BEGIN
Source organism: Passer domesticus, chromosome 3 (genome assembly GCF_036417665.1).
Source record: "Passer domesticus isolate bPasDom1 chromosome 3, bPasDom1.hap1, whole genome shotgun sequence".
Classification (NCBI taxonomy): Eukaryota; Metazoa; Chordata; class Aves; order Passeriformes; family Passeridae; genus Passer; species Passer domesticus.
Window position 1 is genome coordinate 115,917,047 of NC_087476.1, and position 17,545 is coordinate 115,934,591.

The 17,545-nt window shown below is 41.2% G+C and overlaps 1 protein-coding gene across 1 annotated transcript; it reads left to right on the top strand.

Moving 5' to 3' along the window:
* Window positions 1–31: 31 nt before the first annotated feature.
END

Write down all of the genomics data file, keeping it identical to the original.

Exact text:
Source organism: Passer domesticus, chromosome 3 (genome assembly GCF_036417665.1).
Source record: "Passer domesticus isolate bPasDom1 chromosome 3, bPasDom1.hap1, whole genome shotgun sequence".
Classification (NCBI taxonomy): Eukaryota; Metazoa; Chordata; class Aves; order Passeriformes; family Passeridae; genus Passer; species Passer domesticus.
Window position 1 is genome coordinate 115,917,047 of NC_087476.1, and position 17,545 is coordinate 115,934,591.

The 17,545-nt window shown below is 41.2% G+C and overlaps 1 protein-coding gene across 1 annotated transcript; it reads left to right on the top strand.

Moving 5' to 3' along the window:
* Window positions 1–31: 31 nt before the first annotated feature.